Page 11 looks like a pretty straightforward page from a comic book although there’s some komiks magic going on here already. The top panel employs perspective techniques to create a sense of distance and the impression that Ada and Dodong are taking a walk around the park, or at least, down the illustrated path. There’s also text establishing background music which at this point could be puzzling to the reader. Is this music coming from within the story? Or is this a meta-commentary about the scene itself as a made up scenario? It seems to be establishing two things. First, it romanticizes Manila, which points back to Ada and Dodong’s probinsyano hopes of carving out a new life in the big city. Second, it establishes a mood for drama.
The first panel in the second row zooms in on Dodong’s face. The reader is to examine Dodong’s facial expression as he makes this revelation. It is characterization and potential foreshadowing. Will this romantic past be the subject later on in the narrative? We’ll have to see. The narrow zoomed in panel juxtaposed to its longer partner also creates a sense of duration. The panels of equal width at the bottom row on the other hand help us focus on the action as it happens one after the other. By making the panels equal in width and keeping one element of the picture static (Dodong’s face) we are better able to process that this takes place in quick successive actions.
Page 12 mostly employs the same techniques from the previous page although the bottom row doesn’t quite work. The first panel where the border disappears works because it represents Dodong’s successful breach of Ada’s defenses. The borders disappear and we enter into intimacy. However, the next panel has the borders back and this time there are two of them constituting a frame, and for the life of me I can’t figure out what that’s supposed to mean. Does it prepare us for the collage of pictures in the following page? The scene doesn’t look photograph-worthy, I think, so adding the frame isn’t justified. Though perhaps if the frame layout had been tilted it would provide a more tangible link to what takes place next:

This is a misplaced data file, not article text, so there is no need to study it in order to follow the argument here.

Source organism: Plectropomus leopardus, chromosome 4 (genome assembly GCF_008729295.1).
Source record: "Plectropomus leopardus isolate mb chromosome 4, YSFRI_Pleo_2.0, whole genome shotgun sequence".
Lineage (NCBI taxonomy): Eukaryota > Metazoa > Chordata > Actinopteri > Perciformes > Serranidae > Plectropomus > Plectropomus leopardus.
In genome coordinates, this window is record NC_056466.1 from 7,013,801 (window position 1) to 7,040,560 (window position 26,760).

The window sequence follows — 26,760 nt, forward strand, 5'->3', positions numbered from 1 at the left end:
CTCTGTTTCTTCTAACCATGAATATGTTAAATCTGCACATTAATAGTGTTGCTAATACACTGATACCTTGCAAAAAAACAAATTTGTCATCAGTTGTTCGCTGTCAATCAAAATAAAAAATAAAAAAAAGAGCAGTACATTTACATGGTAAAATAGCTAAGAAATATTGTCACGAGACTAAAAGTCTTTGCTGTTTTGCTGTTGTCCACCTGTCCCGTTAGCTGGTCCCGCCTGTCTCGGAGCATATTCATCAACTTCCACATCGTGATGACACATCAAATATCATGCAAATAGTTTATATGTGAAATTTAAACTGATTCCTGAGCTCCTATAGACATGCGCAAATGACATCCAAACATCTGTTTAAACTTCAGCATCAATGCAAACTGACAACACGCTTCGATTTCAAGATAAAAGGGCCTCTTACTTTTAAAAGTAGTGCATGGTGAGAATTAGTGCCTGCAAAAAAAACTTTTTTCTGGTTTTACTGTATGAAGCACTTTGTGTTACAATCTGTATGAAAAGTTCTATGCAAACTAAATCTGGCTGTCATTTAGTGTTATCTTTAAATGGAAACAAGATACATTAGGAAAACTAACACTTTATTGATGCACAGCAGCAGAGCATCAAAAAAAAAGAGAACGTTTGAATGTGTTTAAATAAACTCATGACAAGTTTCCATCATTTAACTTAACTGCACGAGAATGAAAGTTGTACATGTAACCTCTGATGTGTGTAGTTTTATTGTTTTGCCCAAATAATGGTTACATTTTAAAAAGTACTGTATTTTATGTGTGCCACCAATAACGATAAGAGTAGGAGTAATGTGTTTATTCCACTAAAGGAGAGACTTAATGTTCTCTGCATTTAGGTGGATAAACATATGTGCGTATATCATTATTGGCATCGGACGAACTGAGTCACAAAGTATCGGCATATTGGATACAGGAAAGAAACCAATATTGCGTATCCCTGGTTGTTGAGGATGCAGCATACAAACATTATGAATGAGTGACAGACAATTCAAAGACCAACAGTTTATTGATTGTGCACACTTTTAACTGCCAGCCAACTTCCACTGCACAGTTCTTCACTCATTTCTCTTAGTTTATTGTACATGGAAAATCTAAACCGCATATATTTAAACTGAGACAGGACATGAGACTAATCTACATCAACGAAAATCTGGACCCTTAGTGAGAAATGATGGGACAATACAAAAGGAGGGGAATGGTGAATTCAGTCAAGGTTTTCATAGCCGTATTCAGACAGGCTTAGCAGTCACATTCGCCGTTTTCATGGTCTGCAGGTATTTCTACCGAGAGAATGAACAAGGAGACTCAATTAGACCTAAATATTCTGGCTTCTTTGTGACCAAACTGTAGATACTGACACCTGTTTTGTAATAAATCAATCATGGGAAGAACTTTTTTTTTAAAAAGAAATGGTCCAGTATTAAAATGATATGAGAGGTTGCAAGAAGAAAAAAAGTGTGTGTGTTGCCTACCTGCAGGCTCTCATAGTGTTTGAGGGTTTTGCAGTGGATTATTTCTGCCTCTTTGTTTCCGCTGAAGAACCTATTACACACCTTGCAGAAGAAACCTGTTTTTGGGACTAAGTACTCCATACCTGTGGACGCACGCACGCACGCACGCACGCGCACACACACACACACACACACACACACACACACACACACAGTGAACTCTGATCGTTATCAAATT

As Dodong suggests in the previous page (Lipad na, Ada!), Page 13 soars in terms of mood, content, and form. The rigid panels disappear. Instead we have a collage of pictures that defy the neat horizontal layout of previous panels. Ada is drawn comically to illustrate her glee, her kilig, as Dodong chases after her. Although the habulan scene is a cliche, drawing Ada here as a cartoon makes this one of the most hilarious and fresh moments in the book. The bottom panel, where jeeps literally fly, completes this scene in a flamboyance of the fantastic. There is glee and giddiness, high emotions which upends the neat horizontal layout of panels, the realistic sketch of the characters, the laws of physics, and even the purity of language. Page 14 is an elaboration of Page 13, where we see the upending of common socially accepted gender relations and what constitutes as work.
In Page 15 the horizontal layout is back but the panels are not yet broken down into short segments. They form long rows, long shots, which accommodate a gradual winding down of emotions, signalling the slow return to order, which sets us up, with great timing, to be jolted by the sudden twist in events brought by an object that falls from the sky in the bottom panel. We are caught up short, as are Ada and Dodong, and this puts an end to the elation that came before. Would this also indicate an end to any possibility of a happily ever after for Ada and Dodong? We can only guess.
Now returning to the interrogation of bakla as katatawan vs bakla as humorous character, Page 11 to 15, show us that the bakla is a more complicated person than the made up spectacle on the screen of prime time television or the local pageant stage. Going further, Page 11 to 15 also show us, in a nutshell, what Zsazsa as a book explores: the ability, if not the celebration, of the humorous bakla character to upend order.
Updated: Included reference to That’s (NOT) My Tomboy by Cleve Arguelles; Nov 6 2013
This is a repost of a blog that originally appeared in The Nightly Dump.